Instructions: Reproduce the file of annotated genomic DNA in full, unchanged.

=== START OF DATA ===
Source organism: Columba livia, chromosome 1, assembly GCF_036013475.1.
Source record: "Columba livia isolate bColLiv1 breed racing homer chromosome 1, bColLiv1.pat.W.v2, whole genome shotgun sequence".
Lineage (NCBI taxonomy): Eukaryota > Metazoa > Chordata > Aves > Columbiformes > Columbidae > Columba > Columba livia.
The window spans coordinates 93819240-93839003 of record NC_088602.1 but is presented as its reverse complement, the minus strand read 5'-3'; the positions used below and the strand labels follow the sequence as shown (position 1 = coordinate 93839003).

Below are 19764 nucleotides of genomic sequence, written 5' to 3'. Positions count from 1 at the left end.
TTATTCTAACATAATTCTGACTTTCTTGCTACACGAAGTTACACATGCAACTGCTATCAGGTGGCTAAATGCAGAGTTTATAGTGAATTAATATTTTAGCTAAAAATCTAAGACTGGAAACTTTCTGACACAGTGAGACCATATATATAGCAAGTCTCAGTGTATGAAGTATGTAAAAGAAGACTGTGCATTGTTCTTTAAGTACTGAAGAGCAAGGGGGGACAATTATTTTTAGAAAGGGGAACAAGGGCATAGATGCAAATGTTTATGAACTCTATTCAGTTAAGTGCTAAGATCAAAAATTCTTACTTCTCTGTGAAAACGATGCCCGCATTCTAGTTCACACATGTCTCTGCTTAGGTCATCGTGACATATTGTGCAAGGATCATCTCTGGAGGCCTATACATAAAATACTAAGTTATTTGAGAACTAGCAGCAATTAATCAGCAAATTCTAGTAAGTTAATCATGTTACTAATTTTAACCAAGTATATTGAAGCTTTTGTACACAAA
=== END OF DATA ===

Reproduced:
Source organism: Columba livia, chromosome 1, assembly GCF_036013475.1.
Source record: "Columba livia isolate bColLiv1 breed racing homer chromosome 1, bColLiv1.pat.W.v2, whole genome shotgun sequence".
Lineage (NCBI taxonomy): Eukaryota > Metazoa > Chordata > Aves > Columbiformes > Columbidae > Columba > Columba livia.
The window spans coordinates 93819240-93839003 of record NC_088602.1 but is presented as its reverse complement, the minus strand read 5'-3'; the positions used below and the strand labels follow the sequence as shown (position 1 = coordinate 93839003).

Below are 19764 nucleotides of genomic sequence, written 5' to 3'. Positions count from 1 at the left end.
TTATTCTAACATAATTCTGACTTTCTTGCTACACGAAGTTACACATGCAACTGCTATCAGGTGGCTAAATGCAGAGTTTATAGTGAATTAATATTTTAGCTAAAAATCTAAGACTGGAAACTTTCTGACACAGTGAGACCATATATATAGCAAGTCTCAGTGTATGAAGTATGTAAAAGAAGACTGTGCATTGTTCTTTAAGTACTGAAGAGCAAGGGGGGACAATTATTTTTAGAAAGGGGAACAAGGGCATAGATGCAAATGTTTATGAACTCTATTCAGTTAAGTGCTAAGATCAAAAATTCTTACTTCTCTGTGAAAACGATGCCCGCATTCTAGTTCACACATGTCTCTGCTTAGGTCATCGTGACATATTGTGCAAGGATCATCTCTGGAGGCCTATACATAAAATACTAAGTTATTTGAGAACTAGCAGCAATTAATCAGCAAATTCTAGTAAGTTAATCATGTTACTAATTTTAACCAAGTATATTGAAGCTTTTGTACACAAA